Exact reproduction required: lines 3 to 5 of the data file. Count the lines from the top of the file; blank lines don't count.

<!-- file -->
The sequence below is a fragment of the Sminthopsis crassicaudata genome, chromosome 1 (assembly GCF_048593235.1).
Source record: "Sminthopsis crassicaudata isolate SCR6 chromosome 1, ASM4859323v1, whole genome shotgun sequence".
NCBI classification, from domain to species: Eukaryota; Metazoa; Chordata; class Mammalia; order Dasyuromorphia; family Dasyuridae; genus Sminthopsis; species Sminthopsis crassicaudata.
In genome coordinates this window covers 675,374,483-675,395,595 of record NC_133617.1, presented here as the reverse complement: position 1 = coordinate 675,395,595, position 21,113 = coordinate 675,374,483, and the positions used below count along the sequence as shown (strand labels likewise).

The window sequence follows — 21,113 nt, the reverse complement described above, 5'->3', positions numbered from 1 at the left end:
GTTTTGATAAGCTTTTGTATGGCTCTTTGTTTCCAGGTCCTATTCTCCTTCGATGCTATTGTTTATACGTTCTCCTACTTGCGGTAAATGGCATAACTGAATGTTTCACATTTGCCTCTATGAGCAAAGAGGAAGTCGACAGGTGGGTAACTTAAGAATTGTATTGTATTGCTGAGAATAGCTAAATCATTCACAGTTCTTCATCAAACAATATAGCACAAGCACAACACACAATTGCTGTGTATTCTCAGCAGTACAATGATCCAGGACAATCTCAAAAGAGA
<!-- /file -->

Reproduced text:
NCBI classification, from domain to species: Eukaryota; Metazoa; Chordata; class Mammalia; order Dasyuromorphia; family Dasyuridae; genus Sminthopsis; species Sminthopsis crassicaudata.
In genome coordinates this window covers 675,374,483-675,395,595 of record NC_133617.1, presented here as the reverse complement: position 1 = coordinate 675,395,595, position 21,113 = coordinate 675,374,483, and the positions used below count along the sequence as shown (strand labels likewise).

The window sequence follows — 21,113 nt, the reverse complement described above, 5'->3', positions numbered from 1 at the left end: